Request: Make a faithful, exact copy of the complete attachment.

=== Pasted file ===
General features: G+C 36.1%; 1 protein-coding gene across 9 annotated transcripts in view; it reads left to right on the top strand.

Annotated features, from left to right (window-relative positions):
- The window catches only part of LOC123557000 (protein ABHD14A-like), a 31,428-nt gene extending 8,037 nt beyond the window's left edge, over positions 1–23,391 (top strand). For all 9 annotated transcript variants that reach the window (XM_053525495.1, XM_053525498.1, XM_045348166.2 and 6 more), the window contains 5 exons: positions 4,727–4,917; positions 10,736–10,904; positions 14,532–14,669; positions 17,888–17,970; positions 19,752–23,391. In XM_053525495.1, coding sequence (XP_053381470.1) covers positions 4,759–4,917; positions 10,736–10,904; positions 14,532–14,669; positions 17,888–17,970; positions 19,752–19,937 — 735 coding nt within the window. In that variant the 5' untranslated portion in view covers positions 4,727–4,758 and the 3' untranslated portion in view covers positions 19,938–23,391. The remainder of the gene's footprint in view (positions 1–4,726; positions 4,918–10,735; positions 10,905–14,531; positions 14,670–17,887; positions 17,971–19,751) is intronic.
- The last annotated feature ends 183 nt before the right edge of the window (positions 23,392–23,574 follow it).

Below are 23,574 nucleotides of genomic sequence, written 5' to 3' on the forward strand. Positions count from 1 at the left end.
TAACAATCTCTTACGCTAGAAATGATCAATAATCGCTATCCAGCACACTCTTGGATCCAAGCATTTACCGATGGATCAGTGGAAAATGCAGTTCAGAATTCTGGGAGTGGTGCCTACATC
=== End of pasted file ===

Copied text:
General features: G+C 36.1%; 1 protein-coding gene across 9 annotated transcripts in view; it reads left to right on the top strand.

Annotated features, from left to right (window-relative positions):
- The window catches only part of LOC123557000 (protein ABHD14A-like), a 31,428-nt gene extending 8,037 nt beyond the window's left edge, over positions 1–23,391 (top strand). For all 9 annotated transcript variants that reach the window (XM_053525495.1, XM_053525498.1, XM_045348166.2 and 6 more), the window contains 5 exons: positions 4,727–4,917; positions 10,736–10,904; positions 14,532–14,669; positions 17,888–17,970; positions 19,752–23,391. In XM_053525495.1, coding sequence (XP_053381470.1) covers positions 4,759–4,917; positions 10,736–10,904; positions 14,532–14,669; positions 17,888–17,970; positions 19,752–19,937 — 735 coding nt within the window. In that variant the 5' untranslated portion in view covers positions 4,727–4,758 and the 3' untranslated portion in view covers positions 19,938–23,391. The remainder of the gene's footprint in view (positions 1–4,726; positions 4,918–10,735; positions 10,905–14,531; positions 14,670–17,887; positions 17,971–19,751) is intronic.
- The last annotated feature ends 183 nt before the right edge of the window (positions 23,392–23,574 follow it).

Below are 23,574 nucleotides of genomic sequence, written 5' to 3' on the forward strand. Positions count from 1 at the left end.
TAACAATCTCTTACGCTAGAAATGATCAATAATCGCTATCCAGCACACTCTTGGATCCAAGCATTTACCGATGGATCAGTGGAAAATGCAGTTCAGAATTCTGGGAGTGGTGCCTACATC